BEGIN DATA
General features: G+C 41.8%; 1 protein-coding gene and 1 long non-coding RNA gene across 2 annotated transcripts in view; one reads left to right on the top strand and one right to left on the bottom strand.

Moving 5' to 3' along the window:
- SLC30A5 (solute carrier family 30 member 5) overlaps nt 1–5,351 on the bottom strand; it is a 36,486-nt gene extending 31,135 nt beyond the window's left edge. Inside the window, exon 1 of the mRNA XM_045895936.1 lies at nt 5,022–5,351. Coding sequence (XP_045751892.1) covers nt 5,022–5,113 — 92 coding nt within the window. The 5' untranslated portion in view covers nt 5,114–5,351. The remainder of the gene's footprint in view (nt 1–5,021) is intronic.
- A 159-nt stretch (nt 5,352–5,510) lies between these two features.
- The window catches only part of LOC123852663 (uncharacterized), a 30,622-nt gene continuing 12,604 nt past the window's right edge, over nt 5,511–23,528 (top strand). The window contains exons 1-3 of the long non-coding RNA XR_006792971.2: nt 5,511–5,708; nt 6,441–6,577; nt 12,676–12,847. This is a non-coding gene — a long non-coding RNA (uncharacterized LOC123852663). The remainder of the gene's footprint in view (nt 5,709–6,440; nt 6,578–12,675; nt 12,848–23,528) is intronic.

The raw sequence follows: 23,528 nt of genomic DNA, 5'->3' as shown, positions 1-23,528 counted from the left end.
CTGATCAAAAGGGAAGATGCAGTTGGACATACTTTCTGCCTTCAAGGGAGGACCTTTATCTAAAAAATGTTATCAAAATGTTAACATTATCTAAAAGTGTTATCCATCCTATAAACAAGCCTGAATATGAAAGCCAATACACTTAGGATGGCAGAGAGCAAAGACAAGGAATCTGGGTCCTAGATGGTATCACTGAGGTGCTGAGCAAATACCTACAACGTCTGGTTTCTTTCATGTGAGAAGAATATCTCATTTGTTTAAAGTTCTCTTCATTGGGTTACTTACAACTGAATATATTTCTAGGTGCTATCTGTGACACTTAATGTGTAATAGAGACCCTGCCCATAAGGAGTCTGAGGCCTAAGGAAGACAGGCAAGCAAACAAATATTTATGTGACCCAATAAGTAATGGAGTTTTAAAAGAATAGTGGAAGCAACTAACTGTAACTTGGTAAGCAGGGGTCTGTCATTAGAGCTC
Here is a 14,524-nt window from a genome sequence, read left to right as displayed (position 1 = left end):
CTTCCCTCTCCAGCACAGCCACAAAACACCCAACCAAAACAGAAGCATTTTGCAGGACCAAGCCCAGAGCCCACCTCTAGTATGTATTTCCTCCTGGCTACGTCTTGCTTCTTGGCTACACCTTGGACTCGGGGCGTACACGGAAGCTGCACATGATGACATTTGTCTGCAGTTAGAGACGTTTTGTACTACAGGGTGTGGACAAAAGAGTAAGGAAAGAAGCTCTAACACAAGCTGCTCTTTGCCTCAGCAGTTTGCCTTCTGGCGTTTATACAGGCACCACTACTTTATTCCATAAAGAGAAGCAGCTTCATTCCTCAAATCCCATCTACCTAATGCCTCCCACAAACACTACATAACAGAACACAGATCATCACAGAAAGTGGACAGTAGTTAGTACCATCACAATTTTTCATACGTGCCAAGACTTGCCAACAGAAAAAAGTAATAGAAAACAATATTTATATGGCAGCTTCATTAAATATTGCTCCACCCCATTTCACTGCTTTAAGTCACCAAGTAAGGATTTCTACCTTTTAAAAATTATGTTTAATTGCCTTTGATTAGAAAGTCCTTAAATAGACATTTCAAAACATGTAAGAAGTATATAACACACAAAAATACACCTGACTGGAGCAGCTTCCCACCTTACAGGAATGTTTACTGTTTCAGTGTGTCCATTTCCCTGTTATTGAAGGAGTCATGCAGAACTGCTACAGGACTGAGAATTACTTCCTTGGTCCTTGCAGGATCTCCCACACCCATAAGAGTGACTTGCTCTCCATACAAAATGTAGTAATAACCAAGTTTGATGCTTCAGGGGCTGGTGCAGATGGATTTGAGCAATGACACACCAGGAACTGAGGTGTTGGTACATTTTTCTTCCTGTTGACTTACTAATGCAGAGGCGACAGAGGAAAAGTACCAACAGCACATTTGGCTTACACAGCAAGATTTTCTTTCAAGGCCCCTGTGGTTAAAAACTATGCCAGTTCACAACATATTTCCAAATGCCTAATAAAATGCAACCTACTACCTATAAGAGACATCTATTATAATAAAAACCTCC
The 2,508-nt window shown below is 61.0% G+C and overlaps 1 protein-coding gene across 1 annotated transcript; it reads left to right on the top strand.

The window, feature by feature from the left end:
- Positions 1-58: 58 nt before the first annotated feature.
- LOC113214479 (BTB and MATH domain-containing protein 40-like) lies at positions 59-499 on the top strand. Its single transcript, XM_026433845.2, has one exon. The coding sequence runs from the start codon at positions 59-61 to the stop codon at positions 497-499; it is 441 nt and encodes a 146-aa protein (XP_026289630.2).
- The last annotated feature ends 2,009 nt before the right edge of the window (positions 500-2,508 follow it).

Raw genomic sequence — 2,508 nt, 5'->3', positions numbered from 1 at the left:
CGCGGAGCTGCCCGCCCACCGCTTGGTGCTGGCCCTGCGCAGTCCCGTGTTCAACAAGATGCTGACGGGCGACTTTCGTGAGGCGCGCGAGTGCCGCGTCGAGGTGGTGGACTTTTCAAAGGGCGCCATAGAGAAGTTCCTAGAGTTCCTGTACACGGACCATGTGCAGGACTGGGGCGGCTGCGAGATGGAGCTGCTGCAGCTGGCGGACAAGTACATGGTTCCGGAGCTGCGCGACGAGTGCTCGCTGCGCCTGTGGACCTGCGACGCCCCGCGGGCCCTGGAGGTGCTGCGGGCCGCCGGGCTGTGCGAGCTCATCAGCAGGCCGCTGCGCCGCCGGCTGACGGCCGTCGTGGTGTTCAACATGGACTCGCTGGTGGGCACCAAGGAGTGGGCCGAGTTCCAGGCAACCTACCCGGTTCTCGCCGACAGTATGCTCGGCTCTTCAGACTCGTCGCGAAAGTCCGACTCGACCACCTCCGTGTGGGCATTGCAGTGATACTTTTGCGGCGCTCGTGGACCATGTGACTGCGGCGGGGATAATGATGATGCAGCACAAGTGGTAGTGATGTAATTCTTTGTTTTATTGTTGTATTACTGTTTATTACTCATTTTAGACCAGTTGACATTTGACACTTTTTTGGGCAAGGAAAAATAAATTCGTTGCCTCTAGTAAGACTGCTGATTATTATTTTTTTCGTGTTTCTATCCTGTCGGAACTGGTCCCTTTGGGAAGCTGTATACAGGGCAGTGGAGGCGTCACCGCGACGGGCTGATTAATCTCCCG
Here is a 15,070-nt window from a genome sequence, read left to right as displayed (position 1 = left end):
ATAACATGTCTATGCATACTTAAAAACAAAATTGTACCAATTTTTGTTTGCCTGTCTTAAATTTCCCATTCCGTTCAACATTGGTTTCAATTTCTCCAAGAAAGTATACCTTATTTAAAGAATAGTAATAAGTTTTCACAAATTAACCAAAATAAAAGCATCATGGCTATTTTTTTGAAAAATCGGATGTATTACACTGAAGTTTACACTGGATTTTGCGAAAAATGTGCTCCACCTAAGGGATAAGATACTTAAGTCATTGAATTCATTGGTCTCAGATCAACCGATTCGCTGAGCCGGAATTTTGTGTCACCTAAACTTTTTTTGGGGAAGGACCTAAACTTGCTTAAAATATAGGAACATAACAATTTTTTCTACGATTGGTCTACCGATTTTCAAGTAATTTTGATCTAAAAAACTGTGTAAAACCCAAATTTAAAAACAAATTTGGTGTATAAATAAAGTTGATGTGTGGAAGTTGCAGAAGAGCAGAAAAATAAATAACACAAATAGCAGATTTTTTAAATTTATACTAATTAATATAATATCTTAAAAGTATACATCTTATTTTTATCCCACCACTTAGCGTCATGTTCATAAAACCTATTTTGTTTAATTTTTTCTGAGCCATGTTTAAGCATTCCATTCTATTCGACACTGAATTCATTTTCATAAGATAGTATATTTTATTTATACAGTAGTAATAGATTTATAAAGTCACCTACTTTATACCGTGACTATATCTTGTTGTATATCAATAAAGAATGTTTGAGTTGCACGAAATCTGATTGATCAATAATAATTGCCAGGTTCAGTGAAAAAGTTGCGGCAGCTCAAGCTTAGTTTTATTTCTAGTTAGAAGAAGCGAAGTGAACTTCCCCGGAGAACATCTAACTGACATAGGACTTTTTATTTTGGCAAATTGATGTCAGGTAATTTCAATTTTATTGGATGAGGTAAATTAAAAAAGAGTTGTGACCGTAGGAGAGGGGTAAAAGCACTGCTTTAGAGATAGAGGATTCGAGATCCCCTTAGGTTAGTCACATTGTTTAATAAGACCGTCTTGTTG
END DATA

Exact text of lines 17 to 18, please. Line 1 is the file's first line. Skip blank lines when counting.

Here is a 15,070-nt window from a genome sequence, read left to right as displayed (position 1 = left end):
ATAACATGTCTATGCATACTTAAAAACAAAATTGTACCAATTTTTGTTTGCCTGTCTTAAATTTCCCATTCCGTTCAACATTGGTTTCAATTTCTCCAAGAAAGTATACCTTATTTAAAGAATAGTAATAAGTTTTCACAAATTAACCAAAATAAAAGCATCATGGCTATTTTTTTGAAAAATCGGATGTATTACACTGAAGTTTACACTGGATTTTGCGAAAAATGTGCTCCACCTAAGGGATAAGATACTTAAGTCATTGAATTCATTGGTCTCAGATCAACCGATTCGCTGAGCCGGAATTTTGTGTCACCTAAACTTTTTTTGGGGAAGGACCTAAACTTGCTTAAAATATAGGAACATAACAATTTTTTCTACGATTGGTCTACCGATTTTCAAGTAATTTTGATCTAAAAAACTGTGTAAAACCCAAATTTAAAAACAAATTTGGTGTATAAATAAAGTTGATGTGTGGAAGTTGCAGAAGAGCAGAAAAATAAATAACACAAATAGCAGATTTTTTAAATTTATACTAATTAATATAATATCTTAAAAGTATACATCTTATTTTTATCCCACCACTTAGCGTCATGTTCATAAAACCTATTTTGTTTAATTTTTTCTGAGCCATGTTTAAGCATTCCATTCTATTCGACACTGAATTCATTTTCATAAGATAGTATATTTTATTTATACAGTAGTAATAGATTTATAAAGTCACCTACTTTATACCGTGACTATATCTTGTTGTATATCAATAAAGAATGTTTGAGTTGCACGAAATCTGATTGATCAATAATAATTGCCAGGTTCAGTGAAAAAGTTGCGGCAGCTCAAGCTTAGTTTTATTTCTAGTTAGAAGAAGCGAAGTGAACTTCCCCGGAGAACATCTAACTGACATAGGACTTTTTATTTTGGCAAATTGATGTCAGGTAATTTCAATTTTATTGGATGAGGTAAATTAAAAAAGAGTTGTGACCGTAGGAGAGGGGTAAAAGCACTGCTTTAGAGATAGAGGATTCGAGATCCCCTTAGGTTAGTCACATTGTTTAATAAGACCGTCTTGTTG